In seiner interessanten Vergleichsstudie von neocalvinistischer Philosophie und Theosophie stellt Glenn J. Friesen einen starken inhaltlichen Bezug von Herman Dooyeweerd (1894-1977) zum stark von der Theosophie beeinflussten Ethiker Pierre Daniel Chantepie de la Saussaye (1848-1920) fest (Kindle-Pos. 1138ff):
(1) Science depends on intuition in the sense of beholding (aanschouwen) and insight (in-zien). Dooyeweerd uses both terms, and he hyphenates ‘in-zien’ in the same way.
(2) The sources of life (bronnen des levens) are in the heart. Dooyeweerd emphasizes the same text from Proverbs.
(3) Eternity is set in our hearts. Dooyeweerd emphasizes the same text from Ecclesiastes.
(4) We live both within time and in that which is ‘eternal’ (supratemporal).
(5) Reason is not the center of our existence, and those who say it is have abstracted it from our other functions.
(6) Only after an object has been viewed intuitively is there room for the distinguishing and analytical work of reason.
(7) concepts of reason depend on there first being an Idea where reality has been intuited.
(8) ‘Liberalism’ elevates reason to a throne.
(9) Science is not without presuppositions.
(10) True science looks for the laws of our existence and their coherence in which we stand to the whole, and the coherence in which the various parts of the whole mutually stand in relation to each other.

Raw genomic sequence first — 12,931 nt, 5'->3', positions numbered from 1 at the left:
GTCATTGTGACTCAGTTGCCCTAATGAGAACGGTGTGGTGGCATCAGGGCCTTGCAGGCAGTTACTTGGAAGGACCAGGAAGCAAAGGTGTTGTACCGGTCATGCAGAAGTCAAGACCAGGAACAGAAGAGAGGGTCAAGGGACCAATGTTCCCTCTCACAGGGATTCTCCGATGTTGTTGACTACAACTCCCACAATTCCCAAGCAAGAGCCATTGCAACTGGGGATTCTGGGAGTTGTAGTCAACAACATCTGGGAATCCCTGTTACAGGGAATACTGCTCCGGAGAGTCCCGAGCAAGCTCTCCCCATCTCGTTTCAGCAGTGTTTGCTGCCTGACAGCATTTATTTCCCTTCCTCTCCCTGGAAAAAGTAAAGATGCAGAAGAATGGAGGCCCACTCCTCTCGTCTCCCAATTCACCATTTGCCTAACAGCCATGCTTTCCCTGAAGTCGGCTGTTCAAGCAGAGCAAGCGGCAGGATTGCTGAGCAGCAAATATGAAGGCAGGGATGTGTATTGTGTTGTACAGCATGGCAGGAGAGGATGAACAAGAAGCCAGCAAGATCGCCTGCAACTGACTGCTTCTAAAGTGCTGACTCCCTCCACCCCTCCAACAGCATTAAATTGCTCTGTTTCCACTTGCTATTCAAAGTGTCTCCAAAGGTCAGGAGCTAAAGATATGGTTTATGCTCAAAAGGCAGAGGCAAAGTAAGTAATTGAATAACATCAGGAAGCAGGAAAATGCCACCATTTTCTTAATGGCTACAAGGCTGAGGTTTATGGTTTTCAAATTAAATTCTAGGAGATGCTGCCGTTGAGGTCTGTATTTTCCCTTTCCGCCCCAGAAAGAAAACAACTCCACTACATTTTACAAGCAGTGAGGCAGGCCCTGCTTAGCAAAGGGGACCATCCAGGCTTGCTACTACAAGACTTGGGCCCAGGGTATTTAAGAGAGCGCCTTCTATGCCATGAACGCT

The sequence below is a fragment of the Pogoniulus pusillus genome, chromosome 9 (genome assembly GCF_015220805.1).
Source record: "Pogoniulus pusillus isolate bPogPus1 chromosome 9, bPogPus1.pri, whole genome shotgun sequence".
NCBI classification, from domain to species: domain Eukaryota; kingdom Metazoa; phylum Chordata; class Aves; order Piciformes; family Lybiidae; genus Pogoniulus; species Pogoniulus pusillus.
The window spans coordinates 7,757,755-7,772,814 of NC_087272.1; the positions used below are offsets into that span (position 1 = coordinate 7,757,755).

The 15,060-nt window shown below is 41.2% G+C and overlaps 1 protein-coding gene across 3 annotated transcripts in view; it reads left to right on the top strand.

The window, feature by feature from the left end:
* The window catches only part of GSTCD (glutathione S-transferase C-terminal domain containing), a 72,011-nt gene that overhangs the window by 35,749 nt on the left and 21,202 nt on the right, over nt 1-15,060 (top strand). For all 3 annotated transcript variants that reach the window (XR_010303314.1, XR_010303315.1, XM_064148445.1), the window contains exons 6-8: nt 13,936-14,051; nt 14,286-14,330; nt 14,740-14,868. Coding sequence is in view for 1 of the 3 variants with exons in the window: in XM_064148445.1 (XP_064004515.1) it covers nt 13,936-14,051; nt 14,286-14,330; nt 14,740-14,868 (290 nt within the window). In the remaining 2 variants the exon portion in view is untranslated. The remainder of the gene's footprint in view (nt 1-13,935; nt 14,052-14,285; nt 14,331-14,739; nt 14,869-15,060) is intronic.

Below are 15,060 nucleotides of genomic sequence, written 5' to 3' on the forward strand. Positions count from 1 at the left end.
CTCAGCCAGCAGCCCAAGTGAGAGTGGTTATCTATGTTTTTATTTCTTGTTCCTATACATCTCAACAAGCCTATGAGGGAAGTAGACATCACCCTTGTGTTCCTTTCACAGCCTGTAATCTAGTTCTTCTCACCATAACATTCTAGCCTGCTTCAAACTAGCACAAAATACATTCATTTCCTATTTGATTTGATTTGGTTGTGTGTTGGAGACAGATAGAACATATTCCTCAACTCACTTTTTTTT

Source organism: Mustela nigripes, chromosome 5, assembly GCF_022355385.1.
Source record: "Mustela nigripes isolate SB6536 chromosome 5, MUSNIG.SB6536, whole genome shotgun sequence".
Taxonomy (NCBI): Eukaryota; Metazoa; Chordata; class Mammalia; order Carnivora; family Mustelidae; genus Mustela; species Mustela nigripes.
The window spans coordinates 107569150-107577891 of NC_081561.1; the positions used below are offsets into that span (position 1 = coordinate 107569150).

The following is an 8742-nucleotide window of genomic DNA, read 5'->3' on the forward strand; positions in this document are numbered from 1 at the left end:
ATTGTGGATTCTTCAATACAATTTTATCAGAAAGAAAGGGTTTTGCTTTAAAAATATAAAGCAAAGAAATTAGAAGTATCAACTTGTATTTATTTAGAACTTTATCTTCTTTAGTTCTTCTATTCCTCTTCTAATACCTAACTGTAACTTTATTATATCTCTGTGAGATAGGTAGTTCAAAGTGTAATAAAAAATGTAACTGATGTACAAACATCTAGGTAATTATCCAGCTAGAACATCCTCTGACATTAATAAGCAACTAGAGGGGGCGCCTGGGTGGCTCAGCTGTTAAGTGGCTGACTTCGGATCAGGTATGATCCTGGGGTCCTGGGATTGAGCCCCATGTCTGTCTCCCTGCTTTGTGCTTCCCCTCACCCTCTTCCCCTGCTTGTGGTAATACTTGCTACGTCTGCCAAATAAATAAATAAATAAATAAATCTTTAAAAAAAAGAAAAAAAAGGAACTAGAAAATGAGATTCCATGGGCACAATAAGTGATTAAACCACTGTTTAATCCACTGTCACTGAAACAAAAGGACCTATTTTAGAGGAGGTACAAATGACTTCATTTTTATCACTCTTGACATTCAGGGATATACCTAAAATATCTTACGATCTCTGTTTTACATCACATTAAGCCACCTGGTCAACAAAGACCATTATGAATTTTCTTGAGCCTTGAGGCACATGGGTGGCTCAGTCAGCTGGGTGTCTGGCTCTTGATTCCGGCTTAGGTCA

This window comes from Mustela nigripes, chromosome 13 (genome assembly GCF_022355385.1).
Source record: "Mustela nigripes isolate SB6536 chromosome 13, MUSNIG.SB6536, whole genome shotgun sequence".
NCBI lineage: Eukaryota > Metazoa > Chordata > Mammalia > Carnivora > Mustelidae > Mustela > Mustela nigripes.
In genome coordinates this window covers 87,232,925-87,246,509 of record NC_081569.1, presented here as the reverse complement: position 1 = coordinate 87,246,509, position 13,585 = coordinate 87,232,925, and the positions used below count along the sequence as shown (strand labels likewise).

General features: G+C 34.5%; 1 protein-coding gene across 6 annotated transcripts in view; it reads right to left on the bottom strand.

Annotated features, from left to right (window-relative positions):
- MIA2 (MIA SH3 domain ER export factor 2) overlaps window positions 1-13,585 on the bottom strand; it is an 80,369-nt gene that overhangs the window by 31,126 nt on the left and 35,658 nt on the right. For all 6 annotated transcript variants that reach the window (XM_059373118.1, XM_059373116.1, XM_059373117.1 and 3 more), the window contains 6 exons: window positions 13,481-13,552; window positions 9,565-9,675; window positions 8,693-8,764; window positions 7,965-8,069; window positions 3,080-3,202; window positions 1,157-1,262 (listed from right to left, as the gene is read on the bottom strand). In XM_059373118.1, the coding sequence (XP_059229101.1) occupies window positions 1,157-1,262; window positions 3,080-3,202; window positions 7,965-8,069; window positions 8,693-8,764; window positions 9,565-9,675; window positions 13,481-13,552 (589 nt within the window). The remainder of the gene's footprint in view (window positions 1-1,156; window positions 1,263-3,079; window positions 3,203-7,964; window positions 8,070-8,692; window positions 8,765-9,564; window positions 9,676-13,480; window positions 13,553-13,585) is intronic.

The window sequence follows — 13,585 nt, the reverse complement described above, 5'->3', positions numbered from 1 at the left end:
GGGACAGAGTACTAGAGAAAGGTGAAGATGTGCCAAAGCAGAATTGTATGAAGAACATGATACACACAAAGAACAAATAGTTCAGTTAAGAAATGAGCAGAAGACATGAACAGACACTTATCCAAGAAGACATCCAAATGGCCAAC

(11) Descartes’ cogito ergo sum led to the Hegelian identity of thought and being.
(12) In contrast to Descartes, it is the self that thinks; the existence of the self precedes all thinking.
(13) Our true point of departure (uitgangspunt) is in our relation to God.
(14) The sciences have analogies in the inquiring person himself.
(15) Science works by way of hypothesis, based on intuition.
(16) In every area (gebied) of knowledge, intuition must bring phenomena into a relation.
(17) It is the unity of human nature that unites philosophy and religion.
(18) Christ possessed the “key of knowledge” because of the communion with God in his heart; he testified of what he had seen and heard by the Father.
(19) The reformational principle is realist and not nominalist in its idea of givenness of the Ideas.
(20) The distinction between God’s Word, and Scripture as an expression of that Word.
(21) Scripture is not infallible
(22) Scripture makes a “total-impression” on us.
(23) The purpose of theological science is to “give an account” of that total-impression.
(24) Even now we can already begin to enjoy eternal life; that is what anticipation (‘antecipatie’) means.
(25) God does not reveal Himself through concepts, and Scripture is not to be seen as a textbook.
(26) Everything that the Christian experiences is out and from (uit en door) God.
(27) There is a distinction between living dogma or doctrine, and dogma as it is scientifically described in confessions.
(28) Science originates out of belief.
(29) There are motives [drijfveeren] of our acts.
(30) We need to take away the scholastic-metaphysical forms of thought in Calvinistic doctrine; when we do that, religion and philosophy are reconciled.
(31) The encyclopedia of sciences is the unity of the idea in the various sciences.
(32) Man is not a dualism of body and soul.
(33) Emphasis on centrally-animated experience (beleving).
(34) Theology works within the coherence with other sciences.
(35) But theology itself studies faith.